How To Move Your wp-config.php File to Secure Your WordPress Site

Moving your wp-config.php file is quick, easy and will help secure your site from hackers and botnets.

The wp-config.php file is very important as it contains the name of the WordPress database, the server it is located on and the admin username and password to access it.

Some common names for the HTML web folder are: public_html, webroot and root.

We will refer to is as the public_html folder in this post.

Usually, this is not the top-level folder that you have access to and if you open up a File Manager instance you will likely see lots more folders at the same level as public_html.

These top-level folders are all required by the various services that go together to make your web hosting package work, such as FTP or email.

Although you have access to your actual “home” or “root” folder through FTP or cPanel or Plesk’s File Manager, you can’t access anything in there from your website.

As far as the web server is concerned, the public_html folder is at the top-level for serving files to a web browser.

Moving the wp-config.php file

So, you can move the wp-config.php file into your root folder somewhere and keep it safely hidden away.

Your WordPress site’s most important file is the wp-config.php file which by default is found in the HTML web folder of your hosting plan account.

The file may also contain other important information such as FTP username and passwords as well as the SALT keys it uses to encrypt login cookies.

Keeping it safe and out of access is a good idea.

WordPress will automatically look for your wp-config.php file one folder above your public_html folder, so you can easily move it to your root folder without causing any issues.

If you would like to move it to another folder you have created in the root, you will have to add a little bit of additional code to tell WordPress where the file is.

You will only need to do this once.

For example, if you have created a folder called “wpsecret” in the top level root folder, and moved your wp-config.php file in there, you will have to do the following.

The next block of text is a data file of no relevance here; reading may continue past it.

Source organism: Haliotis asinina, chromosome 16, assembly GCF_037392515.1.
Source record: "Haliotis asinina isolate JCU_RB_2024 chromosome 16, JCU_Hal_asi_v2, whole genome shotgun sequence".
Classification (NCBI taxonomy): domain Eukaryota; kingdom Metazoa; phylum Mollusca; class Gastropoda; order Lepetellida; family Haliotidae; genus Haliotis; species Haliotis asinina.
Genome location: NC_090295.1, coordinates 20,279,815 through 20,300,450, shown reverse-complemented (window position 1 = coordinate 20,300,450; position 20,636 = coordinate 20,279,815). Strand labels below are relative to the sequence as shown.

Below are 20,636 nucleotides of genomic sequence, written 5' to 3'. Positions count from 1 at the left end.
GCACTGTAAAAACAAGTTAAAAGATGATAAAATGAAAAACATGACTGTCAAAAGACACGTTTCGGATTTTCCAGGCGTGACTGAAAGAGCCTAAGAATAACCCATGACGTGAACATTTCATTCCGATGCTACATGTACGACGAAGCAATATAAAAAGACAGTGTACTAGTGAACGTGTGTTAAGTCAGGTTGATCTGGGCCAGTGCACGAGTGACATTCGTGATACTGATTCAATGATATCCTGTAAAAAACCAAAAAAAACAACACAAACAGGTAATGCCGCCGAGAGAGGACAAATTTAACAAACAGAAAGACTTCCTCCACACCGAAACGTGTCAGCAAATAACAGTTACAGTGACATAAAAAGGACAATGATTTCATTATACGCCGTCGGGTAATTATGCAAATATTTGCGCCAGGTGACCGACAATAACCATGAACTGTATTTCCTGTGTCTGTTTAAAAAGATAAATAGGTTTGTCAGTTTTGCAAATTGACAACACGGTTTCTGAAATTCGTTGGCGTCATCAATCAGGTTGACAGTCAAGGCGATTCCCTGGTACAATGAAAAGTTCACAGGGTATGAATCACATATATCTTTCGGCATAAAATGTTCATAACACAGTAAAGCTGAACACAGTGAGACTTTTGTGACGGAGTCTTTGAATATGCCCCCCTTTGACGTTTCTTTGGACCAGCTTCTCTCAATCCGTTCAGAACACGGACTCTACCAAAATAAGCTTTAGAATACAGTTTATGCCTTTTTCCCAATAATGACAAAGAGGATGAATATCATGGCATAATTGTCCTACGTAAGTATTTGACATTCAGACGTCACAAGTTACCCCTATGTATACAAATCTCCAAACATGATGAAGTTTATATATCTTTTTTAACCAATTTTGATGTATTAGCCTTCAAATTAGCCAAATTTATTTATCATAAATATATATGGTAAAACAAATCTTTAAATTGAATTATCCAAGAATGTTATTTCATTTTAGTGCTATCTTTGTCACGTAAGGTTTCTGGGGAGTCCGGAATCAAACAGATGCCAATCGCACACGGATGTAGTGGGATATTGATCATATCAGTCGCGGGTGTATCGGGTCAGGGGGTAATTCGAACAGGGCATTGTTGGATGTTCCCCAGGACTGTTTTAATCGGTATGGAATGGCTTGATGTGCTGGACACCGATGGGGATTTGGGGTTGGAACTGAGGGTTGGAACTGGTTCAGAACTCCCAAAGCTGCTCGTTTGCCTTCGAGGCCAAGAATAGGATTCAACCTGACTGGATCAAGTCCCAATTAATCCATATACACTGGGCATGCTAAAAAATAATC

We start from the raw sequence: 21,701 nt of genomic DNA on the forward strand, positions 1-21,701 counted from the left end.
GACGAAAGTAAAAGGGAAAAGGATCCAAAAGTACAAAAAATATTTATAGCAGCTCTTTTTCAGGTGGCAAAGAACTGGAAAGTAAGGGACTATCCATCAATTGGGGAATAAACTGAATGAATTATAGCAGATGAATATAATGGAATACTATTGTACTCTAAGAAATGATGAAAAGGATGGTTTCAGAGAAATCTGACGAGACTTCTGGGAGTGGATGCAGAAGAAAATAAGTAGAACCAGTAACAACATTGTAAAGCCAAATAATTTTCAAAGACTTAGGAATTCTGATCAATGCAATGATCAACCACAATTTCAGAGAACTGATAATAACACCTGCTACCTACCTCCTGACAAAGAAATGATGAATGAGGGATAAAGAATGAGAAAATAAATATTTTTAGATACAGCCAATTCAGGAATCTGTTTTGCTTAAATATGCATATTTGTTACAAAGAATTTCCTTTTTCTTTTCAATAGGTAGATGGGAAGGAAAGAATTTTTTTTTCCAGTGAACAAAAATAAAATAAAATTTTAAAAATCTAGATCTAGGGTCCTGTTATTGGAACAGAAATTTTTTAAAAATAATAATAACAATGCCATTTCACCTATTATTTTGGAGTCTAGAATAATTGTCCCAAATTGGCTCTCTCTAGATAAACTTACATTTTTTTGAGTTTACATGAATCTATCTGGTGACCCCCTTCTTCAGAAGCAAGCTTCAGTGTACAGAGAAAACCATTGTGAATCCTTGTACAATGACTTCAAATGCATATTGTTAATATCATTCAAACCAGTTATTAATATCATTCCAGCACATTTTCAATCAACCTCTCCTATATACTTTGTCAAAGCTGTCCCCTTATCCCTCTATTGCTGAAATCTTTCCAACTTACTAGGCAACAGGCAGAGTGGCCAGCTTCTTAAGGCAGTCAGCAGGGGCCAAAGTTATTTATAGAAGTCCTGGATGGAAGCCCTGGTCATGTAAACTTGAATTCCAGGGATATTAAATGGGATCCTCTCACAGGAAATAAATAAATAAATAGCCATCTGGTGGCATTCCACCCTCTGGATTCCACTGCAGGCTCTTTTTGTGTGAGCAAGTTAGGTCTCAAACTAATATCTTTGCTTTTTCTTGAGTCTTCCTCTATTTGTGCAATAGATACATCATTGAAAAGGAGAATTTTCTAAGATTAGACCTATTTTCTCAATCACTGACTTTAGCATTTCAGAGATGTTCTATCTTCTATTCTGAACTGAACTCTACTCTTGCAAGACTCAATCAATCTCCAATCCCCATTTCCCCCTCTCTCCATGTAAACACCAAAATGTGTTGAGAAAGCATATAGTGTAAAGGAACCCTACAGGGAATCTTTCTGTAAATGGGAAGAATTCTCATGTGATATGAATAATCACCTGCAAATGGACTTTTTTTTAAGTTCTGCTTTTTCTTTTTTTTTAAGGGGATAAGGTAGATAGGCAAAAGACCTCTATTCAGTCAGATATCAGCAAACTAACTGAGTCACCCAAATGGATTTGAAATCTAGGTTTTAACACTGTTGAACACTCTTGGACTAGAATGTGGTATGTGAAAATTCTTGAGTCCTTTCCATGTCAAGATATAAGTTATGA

Create a new replacement wp-config.php file in your public_html (WordPress site) folder and add the following code:


/** Absolute path to the WordPress directory. */
if ( !defined('ABSPATH') )
    define('ABSPATH', dirname(__FILE__) . '/');

/** Location of your WordPress configuration. */
require_once(ABSPATH . '../wpsecret/wp-config.php');

Replace “wpsecret” with the folder name you created.

Open_basedir Issue

If, after doing the above, you receive a PHP error about “open_basedir” you will have to get your hosting company to add your folder name to the PHP configuration file.

It’s unlikely that you will have access to the php.ini PHP configuration file, but if you do you can add the folder yourself, making note to add the full server pathname which you can get from the sidebar in cPanel or Plesk.

An example of the full path may be some thing like “/var/www/vhosts/wp-wingman.com/wpsecret”.

In the php.in file, find the open_basedir directive and append your new folder pathname to the line within the quotes using a semicolon as a separator.

Here’s an example:

open_basedir = "/var/www/vhosts/wp-wingman.com/httpdocs/;/var/www/vhosts/wp-wingman.com/wpsecret/;/tmp"

Once that’s done, WordPress will find the configuration file and start normally.

Your wp-config.php file is now safe from being accessed by normal web scripts.

Frequently Asked Questions

Q1: Denying access to wp-config.php is good enough

“I changed the file permissions on wp-config.php in the public_html folder to deny public read access so it’s completely safe right?”

A: Not “completely”.

Imagine the scenario where your hosting environment gets reset, say during an operating system update or WHM/cPanel update and your server defaults for a virtual host are: no PHP, no .htaccessallow from all.

Suddenly your wp-config.php file is accessible as a text document for anyone to read!


Configuration files should always always always be located outside the web root folder.

Having multiple levels of security built in to your web site’s architecture is a good thing to do.

This is just one item on a list of many that we perform on all our WordPress Site care customers.

Find out which WordPress site care packages are best for your business or contact us for more information.

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Wil is a dad, consultant, developer, conference organiser, speaker and business mentor. He co-organizes the WordPress Sydney meetup group and has been on the organising committee for WordCamp Sydney since 2014. He speaks at many special events and contributes to the WordPress open source project. His likes are chillies, craft beer and electrogravitics.
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